Abandoned Carts Remain A Problem For Online Retailers
"Companies must understand where they are losing customers," said Eric Kirby, DoubleClick vice president of strategic services, who emphasized that 57 percent of all carts opened were later abandoned in the second quarter. Kirby said an overabundance of pages leading up to checkout and widespread comparison shopping are among the contributing factors in cart abandonment.
The Second Quarter DoubleClick report showed that Web site visitors are viewing 12 percent more pages per session than last year's Q2, but session length remained flat, indicating an increase in comparison shopping. Carting frequency increased 1 percent from 8.3 to 9.4 percent, but the number of abandoned carts increased 24 percent year-over-year, from 45.9 percent to 57 percent. Consumers are also less likely to return to their abandoned carts to complete a purchase, according to the report.
Kirby added that retailers who lose customers due to abandonment should "proactively reach out to those consumers," by tracking them and possibly offering e-mail discounts, for example. "They are in the market to buy, [giving marketers] the opportunity to stay in front of that customer."
Iggy Fanlo, chief revenue officer for the Web's largest comparison shopping site, Shopping.com, said that most carts are abandoned because of added tax and shipping costs, which are usually only factored into the price of a product once a user makes a decision to buy. Shopping.com encourages its merchants to give these prices upfront; he notes that Web retailer Amazon.com's free shipping is "a huge, huge [sales] driver" for them.
With respect to surplus pages, Fanlo stated that "ninety-nine percent of the time, more is less--the more pages you make customers go through, the less conversions you'll get." He added that "one-click shopping is the single greatest app of Amazon.com."
Speaking of surplus pages, a recent MarketingSherpa search marketing report showed that most marketers (58 percent) don't send paid search click-throughs to specialized landing pages. Instead, these marketers redirect their potential customers to home pages or other pre-checkout pages, a fact that MarketingSherpa Editor Anne Holland said "leaves a lot of money on the table," because marketers are sending customers to pages that don't convert well.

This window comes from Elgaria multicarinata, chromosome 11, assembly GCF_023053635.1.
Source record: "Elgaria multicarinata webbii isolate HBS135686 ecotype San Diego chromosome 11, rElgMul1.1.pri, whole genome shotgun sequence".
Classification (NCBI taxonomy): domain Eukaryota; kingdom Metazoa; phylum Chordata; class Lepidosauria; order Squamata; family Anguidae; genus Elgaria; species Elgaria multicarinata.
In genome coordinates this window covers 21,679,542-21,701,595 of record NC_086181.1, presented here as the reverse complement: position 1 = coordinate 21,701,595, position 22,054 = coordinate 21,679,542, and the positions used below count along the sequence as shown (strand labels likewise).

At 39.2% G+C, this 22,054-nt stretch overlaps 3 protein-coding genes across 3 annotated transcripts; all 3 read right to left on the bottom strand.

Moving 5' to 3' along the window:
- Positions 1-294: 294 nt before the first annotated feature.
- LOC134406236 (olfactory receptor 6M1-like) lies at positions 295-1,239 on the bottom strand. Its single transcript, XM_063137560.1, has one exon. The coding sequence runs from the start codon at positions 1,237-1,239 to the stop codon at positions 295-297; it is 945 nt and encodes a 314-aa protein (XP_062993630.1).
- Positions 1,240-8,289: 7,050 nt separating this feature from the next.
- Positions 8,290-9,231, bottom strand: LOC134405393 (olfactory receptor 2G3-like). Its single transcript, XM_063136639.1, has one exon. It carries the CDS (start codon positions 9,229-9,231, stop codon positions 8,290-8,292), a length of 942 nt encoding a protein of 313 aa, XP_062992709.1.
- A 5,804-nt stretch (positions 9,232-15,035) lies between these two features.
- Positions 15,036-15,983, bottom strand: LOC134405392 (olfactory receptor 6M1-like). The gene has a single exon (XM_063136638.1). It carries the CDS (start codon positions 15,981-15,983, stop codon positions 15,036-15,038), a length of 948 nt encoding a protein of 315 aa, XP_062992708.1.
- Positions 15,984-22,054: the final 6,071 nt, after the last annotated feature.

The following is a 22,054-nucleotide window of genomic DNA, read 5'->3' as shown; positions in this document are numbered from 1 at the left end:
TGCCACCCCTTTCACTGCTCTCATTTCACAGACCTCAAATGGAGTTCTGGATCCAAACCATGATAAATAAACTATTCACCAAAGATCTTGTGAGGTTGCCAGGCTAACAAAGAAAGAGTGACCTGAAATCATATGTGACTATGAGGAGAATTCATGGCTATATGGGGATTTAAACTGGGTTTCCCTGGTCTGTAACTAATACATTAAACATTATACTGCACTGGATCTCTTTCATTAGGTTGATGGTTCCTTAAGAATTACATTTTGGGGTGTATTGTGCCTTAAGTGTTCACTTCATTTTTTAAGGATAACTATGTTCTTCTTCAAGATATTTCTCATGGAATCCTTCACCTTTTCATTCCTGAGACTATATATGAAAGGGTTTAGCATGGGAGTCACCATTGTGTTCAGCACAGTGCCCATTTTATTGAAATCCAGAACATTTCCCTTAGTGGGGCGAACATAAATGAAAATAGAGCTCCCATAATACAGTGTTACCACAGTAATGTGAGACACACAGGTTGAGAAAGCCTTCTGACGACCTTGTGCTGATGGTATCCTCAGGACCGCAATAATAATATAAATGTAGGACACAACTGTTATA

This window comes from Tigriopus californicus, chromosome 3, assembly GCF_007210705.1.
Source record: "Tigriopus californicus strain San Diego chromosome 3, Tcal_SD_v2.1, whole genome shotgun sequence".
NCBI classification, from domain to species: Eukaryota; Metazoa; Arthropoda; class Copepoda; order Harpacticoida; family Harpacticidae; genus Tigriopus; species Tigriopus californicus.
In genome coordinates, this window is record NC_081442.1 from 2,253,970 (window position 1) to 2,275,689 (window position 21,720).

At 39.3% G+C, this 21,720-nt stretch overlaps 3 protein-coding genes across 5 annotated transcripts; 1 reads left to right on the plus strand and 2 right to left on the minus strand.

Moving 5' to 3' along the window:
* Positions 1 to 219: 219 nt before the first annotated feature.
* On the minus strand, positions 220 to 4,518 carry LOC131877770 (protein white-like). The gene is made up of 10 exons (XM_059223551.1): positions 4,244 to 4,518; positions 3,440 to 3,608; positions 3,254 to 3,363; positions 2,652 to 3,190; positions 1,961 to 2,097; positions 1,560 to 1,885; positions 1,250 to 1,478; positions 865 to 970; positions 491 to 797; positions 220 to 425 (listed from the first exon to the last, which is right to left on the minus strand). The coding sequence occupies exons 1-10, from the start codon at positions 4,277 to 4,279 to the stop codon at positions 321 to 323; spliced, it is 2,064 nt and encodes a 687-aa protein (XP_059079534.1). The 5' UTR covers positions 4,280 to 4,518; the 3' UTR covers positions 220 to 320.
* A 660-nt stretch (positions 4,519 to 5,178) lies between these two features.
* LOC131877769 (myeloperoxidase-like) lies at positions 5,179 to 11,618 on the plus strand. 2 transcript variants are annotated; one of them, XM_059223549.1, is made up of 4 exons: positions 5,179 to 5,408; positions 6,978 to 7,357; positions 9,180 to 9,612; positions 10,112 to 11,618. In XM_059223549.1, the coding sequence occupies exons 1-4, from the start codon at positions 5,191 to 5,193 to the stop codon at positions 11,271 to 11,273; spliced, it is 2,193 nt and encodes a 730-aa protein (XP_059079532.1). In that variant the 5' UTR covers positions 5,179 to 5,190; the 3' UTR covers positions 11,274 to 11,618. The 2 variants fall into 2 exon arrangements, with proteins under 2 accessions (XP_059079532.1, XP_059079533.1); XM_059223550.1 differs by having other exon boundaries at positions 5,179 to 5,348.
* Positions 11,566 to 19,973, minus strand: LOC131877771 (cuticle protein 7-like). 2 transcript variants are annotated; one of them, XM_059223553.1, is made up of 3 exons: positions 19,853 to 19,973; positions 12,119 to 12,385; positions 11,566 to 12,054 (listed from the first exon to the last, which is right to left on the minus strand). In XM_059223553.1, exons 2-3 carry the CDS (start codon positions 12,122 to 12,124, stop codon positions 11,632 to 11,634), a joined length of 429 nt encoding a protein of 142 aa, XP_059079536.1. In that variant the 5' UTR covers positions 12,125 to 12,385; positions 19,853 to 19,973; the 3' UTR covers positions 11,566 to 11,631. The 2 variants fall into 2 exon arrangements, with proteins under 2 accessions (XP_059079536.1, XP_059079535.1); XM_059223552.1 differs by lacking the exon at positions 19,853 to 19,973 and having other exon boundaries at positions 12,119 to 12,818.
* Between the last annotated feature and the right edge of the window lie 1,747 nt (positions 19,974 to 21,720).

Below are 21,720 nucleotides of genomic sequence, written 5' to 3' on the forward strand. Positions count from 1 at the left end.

Shopping.com's Fanlo agrees, but added that conversion rate differentials depend a lot on category. He said it might be more pressing for a DVD retailer to send a potential customer to a checkout page, than an online flower seller, for example.
Despite the increases in cart abandonment, shoppers in general have become more likely to buy, and their spending per purchase has increased overall. Year-over-year conversion rates increased 14 percent, with 4.9 percent of all visits resulting in a conversion. The average revenue per visit also grew a very healthy 25 percent, while the average order grew 15 percent from Q2 2003 to $134.01
The report also noted that on-site search has become a big sales driver since 2003's second quarter. On-site search functionality increased 26 percent year-over-year, while the percent of sales from search increased 17 percent to 8.4 percent of all purchases. DoubleClick's Kirby said that online retailers need to constantly evaluate the performance of on-site search. He said retailers need to ask themselves: "Am I driving a similar amount of purchases relative to the traffic using that feature?" The answer to this question, he said, should never be 'No.'
Data for the E-Commerce Site Trend Report is collected from hundreds of millions of unique visitors, tens of millions of online shopping carts, and over $1 billion in total e-commerce sales. DoubleClick began collecting and compiling this data in the second quarter of 2003.